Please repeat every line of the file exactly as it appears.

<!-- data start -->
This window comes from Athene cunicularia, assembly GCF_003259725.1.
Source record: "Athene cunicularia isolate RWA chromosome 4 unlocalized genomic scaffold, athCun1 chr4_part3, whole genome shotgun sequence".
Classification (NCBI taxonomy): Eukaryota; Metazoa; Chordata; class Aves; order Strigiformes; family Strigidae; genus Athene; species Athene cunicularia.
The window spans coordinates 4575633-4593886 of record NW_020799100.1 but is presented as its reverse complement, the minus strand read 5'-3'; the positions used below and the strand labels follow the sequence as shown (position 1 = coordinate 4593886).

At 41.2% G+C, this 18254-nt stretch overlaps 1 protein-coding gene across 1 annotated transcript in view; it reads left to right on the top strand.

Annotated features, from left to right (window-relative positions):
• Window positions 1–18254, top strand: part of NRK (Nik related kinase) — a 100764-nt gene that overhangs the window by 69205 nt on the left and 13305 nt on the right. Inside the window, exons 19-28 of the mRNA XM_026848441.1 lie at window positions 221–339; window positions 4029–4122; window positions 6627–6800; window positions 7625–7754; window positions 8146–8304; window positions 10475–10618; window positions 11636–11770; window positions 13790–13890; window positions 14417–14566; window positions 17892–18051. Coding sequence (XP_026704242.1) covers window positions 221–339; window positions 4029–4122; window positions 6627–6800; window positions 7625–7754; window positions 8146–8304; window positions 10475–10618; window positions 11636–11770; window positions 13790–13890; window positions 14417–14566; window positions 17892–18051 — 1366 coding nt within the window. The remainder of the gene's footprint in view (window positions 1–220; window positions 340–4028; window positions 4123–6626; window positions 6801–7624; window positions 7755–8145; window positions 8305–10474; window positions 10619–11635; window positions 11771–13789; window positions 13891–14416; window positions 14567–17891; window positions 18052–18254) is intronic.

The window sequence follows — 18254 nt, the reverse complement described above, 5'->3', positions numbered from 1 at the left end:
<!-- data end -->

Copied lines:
This window comes from Athene cunicularia, assembly GCF_003259725.1.
Source record: "Athene cunicularia isolate RWA chromosome 4 unlocalized genomic scaffold, athCun1 chr4_part3, whole genome shotgun sequence".
Classification (NCBI taxonomy): Eukaryota; Metazoa; Chordata; class Aves; order Strigiformes; family Strigidae; genus Athene; species Athene cunicularia.
The window spans coordinates 4575633-4593886 of record NW_020799100.1 but is presented as its reverse complement, the minus strand read 5'-3'; the positions used below and the strand labels follow the sequence as shown (position 1 = coordinate 4593886).

At 41.2% G+C, this 18254-nt stretch overlaps 1 protein-coding gene across 1 annotated transcript in view; it reads left to right on the top strand.

Annotated features, from left to right (window-relative positions):
• Window positions 1–18254, top strand: part of NRK (Nik related kinase) — a 100764-nt gene that overhangs the window by 69205 nt on the left and 13305 nt on the right. Inside the window, exons 19-28 of the mRNA XM_026848441.1 lie at window positions 221–339; window positions 4029–4122; window positions 6627–6800; window positions 7625–7754; window positions 8146–8304; window positions 10475–10618; window positions 11636–11770; window positions 13790–13890; window positions 14417–14566; window positions 17892–18051. Coding sequence (XP_026704242.1) covers window positions 221–339; window positions 4029–4122; window positions 6627–6800; window positions 7625–7754; window positions 8146–8304; window positions 10475–10618; window positions 11636–11770; window positions 13790–13890; window positions 14417–14566; window positions 17892–18051 — 1366 coding nt within the window. The remainder of the gene's footprint in view (window positions 1–220; window positions 340–4028; window positions 4123–6626; window positions 6801–7624; window positions 7755–8145; window positions 8305–10474; window positions 10619–11635; window positions 11771–13789; window positions 13891–14416; window positions 14567–17891; window positions 18052–18254) is intronic.

The window sequence follows — 18254 nt, the reverse complement described above, 5'->3', positions numbered from 1 at the left end: